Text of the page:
Rated R for crude and sexual humor throughout, language, some graphic nudity and drug use, 98 minutes
More of the same Farrelly schtick in "Hall Pass"
Poor Owen Wilson, he can't seem to catch a good break as of late as his last two films have been met with wildly mixed results. "The Little Fockers" was a box-office hit trashed by critics (including this one), and the romantic comedy "How Do You Know" was an outright flop in every way.
Now Wilson headlines the new Farrelly Brothers crowd-pleasing comedy "Hall Pass," that examines what it'd be like to have one week "off" from marriage to do anything you please i.e. a hall pass. With a paper-thin premise, outrageous gags that come across as desperate and funnier cast members than Wilson, "Hall Pass" unfortunately doesn't quite cut it, but the film will probably still make money.
A married man (Wilson) is granted the opportuniy for a one-week "hall pass" by his wife (Jenna Fischer) to do anything he wants, in hopes of improving their sagging marriage. Joined in the fun by his best pal (Jason Sudeikis) and his wife (Christina Applegate), things get a little out of control when both wives start having a little fun of their own as well.
"Hall Pass" is a forgettably raunchy, mildly enjoyable comedy with some low-brow gags that will likely make it at least a modest hit. "Hall Pass" directors and writer-brothers Peter and Bobby Farrelly are the M. Night Shyamalan of movie comedies; they've been working hard to re-create the magic of a couple hits they had back in the '90s (yes, it's been that long) with "Dumb and Dumber" and "Something About Mary," much like Shyamalan has been attempting to do from "The Sixth Sense." Note to the filmmakers: it's no longer the '90s and times have certainly changed, we do not have be shocked into laughs.
There are a few reasons that "Hall Pass" doesn't work as well as it should. For one, those "shocking" Farrelly moments from earlier outings now seem desperate, with a pair of penises, some vomit and a dump their attempts to be amusing (they're not, and in the case of the vomit scene, just plain digusting). On top of that, Wilson isn't used to good effect here (i.e. he isn't as funny), and as the "other couple," "Saturday Night Live's" Sudeikis and "Samantha Who's" Applegate upstage the bland Wilson and an even blander Fischer with better lines and in Sudeikis' case, better physical comedy.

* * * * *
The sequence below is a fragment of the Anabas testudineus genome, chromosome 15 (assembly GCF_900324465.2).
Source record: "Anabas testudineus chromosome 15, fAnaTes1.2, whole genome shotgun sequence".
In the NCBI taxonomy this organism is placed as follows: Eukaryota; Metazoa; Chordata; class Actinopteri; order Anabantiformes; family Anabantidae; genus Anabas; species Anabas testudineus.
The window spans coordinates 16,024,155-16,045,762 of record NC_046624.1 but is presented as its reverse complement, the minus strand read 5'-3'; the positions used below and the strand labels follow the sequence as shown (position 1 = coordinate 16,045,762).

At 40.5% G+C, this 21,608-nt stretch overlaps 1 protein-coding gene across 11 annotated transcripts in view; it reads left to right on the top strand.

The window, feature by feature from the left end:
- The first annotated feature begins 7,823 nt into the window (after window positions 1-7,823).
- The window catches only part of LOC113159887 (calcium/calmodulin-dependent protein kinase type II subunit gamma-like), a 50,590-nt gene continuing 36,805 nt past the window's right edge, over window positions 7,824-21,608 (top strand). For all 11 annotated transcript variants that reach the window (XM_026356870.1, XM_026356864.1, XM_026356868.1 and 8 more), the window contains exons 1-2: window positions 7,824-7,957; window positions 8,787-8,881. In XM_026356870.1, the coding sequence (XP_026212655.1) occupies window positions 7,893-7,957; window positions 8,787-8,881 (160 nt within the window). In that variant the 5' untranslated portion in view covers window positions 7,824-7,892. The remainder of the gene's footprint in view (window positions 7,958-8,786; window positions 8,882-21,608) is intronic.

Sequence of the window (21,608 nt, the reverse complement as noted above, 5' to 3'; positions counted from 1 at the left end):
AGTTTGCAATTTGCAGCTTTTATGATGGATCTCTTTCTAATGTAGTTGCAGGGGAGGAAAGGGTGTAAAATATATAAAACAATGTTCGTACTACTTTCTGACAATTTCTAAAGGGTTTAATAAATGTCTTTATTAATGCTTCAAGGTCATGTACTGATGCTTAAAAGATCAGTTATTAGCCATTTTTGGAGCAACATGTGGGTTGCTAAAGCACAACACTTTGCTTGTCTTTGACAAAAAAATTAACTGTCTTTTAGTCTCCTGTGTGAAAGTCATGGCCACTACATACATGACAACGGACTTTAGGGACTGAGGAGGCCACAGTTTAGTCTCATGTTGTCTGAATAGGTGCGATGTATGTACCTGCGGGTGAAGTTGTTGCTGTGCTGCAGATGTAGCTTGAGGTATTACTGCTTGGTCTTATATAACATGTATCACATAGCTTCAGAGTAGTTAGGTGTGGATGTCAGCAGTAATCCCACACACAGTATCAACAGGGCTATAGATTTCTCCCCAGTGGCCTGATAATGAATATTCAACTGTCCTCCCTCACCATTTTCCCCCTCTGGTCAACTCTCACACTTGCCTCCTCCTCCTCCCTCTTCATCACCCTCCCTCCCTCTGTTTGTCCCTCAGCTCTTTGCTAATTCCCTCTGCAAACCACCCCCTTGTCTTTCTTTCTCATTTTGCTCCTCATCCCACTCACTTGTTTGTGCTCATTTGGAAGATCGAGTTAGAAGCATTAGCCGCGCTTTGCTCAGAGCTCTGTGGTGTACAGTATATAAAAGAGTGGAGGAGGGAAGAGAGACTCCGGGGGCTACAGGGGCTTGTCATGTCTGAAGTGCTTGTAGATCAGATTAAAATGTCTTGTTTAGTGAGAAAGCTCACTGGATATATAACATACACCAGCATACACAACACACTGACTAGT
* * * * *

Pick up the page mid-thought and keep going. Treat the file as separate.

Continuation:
Lastly, the film's premise, widely known by now, is ultra-thin, with everything else, including a woefully contrived climax, remarkably tame filler given what actually happens. Sure, there are a few sporadic reflex laughs, which could describe the film itself: mildly funny but overall a tame effort. Don't feel too sorry for the likable Wilson, he's still paid for these things, as are the Farrelly's (I can only imagine how their upcoming Three Stooges film will turn out), and hopefully Wilson will be seen or heard to better effect later this year in Woody Allen's new rom com and in Pixar's animated "Cars 2."
"Hall Pass" isn't a great date movie, likely appealing only to young males who enjoy this type of thing. Go if you must, but you may regret it later (especially if you're on a date), this is more of a rental.
Wes's Grade: C